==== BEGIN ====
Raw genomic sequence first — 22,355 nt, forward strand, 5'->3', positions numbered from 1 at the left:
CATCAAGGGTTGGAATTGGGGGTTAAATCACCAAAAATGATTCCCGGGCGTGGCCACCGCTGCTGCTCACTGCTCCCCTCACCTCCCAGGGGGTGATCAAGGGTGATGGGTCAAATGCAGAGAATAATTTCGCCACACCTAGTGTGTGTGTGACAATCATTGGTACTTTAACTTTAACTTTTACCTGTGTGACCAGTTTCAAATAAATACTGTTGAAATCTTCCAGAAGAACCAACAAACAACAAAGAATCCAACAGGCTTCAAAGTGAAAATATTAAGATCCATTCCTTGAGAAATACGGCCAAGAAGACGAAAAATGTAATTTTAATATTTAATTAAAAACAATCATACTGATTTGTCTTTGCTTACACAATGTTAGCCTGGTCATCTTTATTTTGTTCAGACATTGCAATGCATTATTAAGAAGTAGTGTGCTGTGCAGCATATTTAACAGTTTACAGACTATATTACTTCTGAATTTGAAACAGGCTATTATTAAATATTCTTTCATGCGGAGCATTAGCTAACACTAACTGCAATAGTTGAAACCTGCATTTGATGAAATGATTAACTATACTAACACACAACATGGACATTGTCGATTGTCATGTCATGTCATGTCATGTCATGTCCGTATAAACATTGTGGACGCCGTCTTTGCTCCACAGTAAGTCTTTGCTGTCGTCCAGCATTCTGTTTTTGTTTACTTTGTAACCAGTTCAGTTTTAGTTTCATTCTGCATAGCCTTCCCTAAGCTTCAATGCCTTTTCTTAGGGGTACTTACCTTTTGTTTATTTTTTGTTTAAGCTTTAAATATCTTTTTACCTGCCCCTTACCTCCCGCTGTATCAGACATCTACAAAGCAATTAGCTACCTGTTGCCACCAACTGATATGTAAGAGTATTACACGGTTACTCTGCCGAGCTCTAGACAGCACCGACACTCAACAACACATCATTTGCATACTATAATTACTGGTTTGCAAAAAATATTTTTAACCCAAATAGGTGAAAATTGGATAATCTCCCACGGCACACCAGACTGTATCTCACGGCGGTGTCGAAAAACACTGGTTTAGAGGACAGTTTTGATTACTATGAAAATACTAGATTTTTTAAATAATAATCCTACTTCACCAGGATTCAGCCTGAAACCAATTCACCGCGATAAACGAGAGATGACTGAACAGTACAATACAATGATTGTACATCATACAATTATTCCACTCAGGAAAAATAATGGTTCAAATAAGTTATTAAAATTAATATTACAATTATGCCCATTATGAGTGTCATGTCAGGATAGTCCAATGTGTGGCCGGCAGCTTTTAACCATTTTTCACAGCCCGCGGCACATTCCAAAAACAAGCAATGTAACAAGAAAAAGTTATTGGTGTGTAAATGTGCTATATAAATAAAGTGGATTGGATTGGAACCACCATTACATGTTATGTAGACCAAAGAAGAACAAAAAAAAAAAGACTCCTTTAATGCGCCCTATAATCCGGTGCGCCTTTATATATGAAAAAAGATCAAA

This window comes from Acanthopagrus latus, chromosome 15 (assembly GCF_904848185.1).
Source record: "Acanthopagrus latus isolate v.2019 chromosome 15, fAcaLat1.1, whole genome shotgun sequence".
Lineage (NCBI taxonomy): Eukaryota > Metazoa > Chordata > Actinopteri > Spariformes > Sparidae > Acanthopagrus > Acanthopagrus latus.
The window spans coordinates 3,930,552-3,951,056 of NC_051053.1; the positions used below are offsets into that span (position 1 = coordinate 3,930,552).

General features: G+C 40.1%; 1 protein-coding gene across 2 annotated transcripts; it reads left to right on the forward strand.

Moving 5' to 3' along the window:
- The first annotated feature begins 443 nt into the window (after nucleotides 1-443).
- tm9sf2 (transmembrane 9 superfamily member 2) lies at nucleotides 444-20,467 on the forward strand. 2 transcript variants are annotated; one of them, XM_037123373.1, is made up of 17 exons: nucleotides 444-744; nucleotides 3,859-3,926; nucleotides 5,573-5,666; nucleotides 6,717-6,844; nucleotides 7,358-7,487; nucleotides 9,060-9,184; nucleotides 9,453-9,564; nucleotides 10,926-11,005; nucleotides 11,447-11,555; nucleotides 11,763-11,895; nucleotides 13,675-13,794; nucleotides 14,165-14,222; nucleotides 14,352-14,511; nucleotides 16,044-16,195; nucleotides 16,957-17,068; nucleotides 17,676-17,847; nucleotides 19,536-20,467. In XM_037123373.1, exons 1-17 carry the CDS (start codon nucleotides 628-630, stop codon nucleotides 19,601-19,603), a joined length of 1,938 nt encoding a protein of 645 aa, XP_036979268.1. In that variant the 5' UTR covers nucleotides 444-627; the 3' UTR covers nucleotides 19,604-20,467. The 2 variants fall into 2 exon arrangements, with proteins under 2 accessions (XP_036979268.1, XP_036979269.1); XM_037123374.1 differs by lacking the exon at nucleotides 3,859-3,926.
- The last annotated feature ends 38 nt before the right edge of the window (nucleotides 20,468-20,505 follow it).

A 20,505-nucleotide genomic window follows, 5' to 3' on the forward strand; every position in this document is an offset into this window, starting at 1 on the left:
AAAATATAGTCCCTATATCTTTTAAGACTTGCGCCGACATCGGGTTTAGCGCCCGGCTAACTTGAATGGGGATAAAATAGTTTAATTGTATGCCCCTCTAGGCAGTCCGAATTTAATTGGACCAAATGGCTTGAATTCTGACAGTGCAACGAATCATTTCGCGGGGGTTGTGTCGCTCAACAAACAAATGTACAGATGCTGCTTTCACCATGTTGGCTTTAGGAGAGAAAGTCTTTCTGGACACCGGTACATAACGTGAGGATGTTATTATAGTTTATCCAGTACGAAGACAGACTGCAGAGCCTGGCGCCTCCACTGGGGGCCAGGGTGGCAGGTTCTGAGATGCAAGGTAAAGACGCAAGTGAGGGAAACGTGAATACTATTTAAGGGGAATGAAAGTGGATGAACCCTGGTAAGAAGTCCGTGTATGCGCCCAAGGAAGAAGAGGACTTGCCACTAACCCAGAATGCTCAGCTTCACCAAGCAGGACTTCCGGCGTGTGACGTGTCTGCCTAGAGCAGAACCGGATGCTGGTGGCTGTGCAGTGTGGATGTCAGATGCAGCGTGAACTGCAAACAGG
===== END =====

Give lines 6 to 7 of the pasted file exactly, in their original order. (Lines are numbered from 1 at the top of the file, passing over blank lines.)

The window spans coordinates 3,930,552-3,951,056 of NC_051053.1; the positions used below are offsets into that span (position 1 = coordinate 3,930,552).

General features: G+C 40.1%; 1 protein-coding gene across 2 annotated transcripts; it reads left to right on the forward strand.